The advantages of containerization and the cloud – General – Services – Software
Delete the cancer in the code.
Customers are used to immediate and regular updates on their personal devices, so it can be very difficult for them to understand how a massive multi-billion dollar organization like a bank, energy company, or supermarket chain is not as flexible and nimble as the phones in their pockets.
But anyone looking under the hood will understand: Legacy technology within a large organization is usually kind of a Frankenstein monster when it comes to add-ons and retrofits, and it would be incredibly expensive, if not impractical, to wholesale replace everything. A large enterprise typically means decades of large, expensive, cumbersome, fragmented, and often incompatible implementations. And these legacy systems weren’t designed with modern agility needs in mind.
You know your systems need to run in the cloud. And you know you need to make sure things are secure and that all of the old pieces not only work together, but will be able to work with current and future implementations as well. So what are you doing?
It’s here that containerization Between.
The container essentially wraps your legacy systems in a cloud native âskinâ, so they now operate in the cloud as if they were cloud native systems.
The containers can all talk to each other, acting as a translator and helping all of your fragmented legacy systems communicate with each other and with all new technology implementations and applications. This hybrid approach is gaining momentum and is known in DevOps like âlift and moveâ since a monolithic containerized on-premise application can be âlifted and movedâ elsewhere (eg, modern public or cloud).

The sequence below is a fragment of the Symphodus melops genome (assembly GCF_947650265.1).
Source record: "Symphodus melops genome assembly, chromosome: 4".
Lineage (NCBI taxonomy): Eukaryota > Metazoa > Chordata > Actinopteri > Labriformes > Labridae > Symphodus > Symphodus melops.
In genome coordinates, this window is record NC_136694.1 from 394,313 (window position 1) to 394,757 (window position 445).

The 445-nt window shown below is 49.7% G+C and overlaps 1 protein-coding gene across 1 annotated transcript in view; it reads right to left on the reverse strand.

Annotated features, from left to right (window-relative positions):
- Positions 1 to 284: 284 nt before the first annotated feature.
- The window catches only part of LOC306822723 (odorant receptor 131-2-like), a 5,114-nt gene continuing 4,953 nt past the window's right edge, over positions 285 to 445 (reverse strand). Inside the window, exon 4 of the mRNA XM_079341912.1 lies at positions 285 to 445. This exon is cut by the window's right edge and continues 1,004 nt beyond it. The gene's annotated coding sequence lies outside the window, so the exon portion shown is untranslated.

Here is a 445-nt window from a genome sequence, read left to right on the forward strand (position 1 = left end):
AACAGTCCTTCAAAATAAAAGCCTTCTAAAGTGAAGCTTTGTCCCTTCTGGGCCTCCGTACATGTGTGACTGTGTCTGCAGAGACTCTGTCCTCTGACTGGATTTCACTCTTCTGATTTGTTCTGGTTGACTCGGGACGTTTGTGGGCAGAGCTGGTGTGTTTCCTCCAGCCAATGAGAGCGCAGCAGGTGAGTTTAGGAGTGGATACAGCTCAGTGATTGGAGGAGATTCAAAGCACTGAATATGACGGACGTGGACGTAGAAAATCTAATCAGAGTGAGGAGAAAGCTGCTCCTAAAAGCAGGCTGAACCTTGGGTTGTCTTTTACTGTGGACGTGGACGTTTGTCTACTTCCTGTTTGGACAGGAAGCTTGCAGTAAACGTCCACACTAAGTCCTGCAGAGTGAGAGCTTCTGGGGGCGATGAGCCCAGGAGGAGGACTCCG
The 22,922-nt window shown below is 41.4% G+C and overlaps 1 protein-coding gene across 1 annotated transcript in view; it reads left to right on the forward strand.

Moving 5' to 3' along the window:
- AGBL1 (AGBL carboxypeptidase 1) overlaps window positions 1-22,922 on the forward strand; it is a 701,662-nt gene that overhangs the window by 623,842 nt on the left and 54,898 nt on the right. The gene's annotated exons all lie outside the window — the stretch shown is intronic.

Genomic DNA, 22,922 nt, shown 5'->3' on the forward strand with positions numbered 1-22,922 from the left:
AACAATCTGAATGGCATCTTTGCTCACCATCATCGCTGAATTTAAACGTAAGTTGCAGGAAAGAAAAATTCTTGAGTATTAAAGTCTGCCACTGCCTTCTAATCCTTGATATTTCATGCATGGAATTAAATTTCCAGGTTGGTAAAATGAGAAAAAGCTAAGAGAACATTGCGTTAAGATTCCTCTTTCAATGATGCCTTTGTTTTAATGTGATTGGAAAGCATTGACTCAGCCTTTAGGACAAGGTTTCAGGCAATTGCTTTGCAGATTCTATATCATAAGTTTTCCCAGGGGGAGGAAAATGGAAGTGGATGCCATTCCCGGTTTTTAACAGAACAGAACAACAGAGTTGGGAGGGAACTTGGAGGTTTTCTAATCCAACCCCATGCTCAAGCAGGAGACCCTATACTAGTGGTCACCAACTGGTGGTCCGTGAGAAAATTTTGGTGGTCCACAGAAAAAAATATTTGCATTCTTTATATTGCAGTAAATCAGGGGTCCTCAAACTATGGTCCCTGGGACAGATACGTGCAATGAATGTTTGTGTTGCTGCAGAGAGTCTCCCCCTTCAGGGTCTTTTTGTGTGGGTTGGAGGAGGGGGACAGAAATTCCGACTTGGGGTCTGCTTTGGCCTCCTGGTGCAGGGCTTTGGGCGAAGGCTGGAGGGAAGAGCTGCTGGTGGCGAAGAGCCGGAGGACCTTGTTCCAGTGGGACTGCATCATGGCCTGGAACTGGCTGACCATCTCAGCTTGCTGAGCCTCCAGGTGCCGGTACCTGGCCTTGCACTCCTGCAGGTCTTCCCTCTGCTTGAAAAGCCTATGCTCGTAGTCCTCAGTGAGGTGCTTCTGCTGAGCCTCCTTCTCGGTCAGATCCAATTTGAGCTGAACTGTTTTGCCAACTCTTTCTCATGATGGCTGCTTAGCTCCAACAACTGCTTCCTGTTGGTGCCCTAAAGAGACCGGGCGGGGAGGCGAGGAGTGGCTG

Containers also act as a shield, isolating against malicious attacks.
The result is a flexible, dynamic, and protected cloud-native environment that supports your existing and future systems.
But what about the cybersecurity vulnerabilities already present in your systems? Sometimes the threat really comes from inside the house.
There is a strong ethics based on the free exchange of knowledge that has historically underpinned the software engineering community and professions. It’s often called open source ethics. We can greatly thank the many fathers of the internet for this. They had a utopian vision of what software development should look like at the very dawn of the Internet age.
It has a lot of advantages. Rather than reinventing the wheel over and over again, engineers can rest on the shoulders of their peers and ancestors. This is one of the reasons why the growth of this space has been so rapid over the past two decades.
But it has its drawbacks and (especially for business) dangers as well.
If you have a business that uses software of all kinds, you probably have open source code somewhere in the guts of your system. Your IT people have been using open source code in all of your technology products from the very beginning. It is very good. This is normal – great even! But how do you know if there are errors – or worse, malware – that have been introduced into the billions of lines of code already in use in your systems?
Frankly, you don’t. These abnormalities can be called a kind of “cancer in the code”. It could be small mistakes that could cause problems as you develop and develop, or it could be malicious lines smuggled in among the good things. Basically your risk is low as long as you don’t run into a) bad actors or b) bad developers. We are now able to scan the code for these cancers, remove them and provide a dedicated resource for developers.
After that, if any strands are still going through, the moment they try to activate, we have technology that stops them and isolates them. While the container protects you from the outside, containerized security acts like an immune system, protecting you from the inside.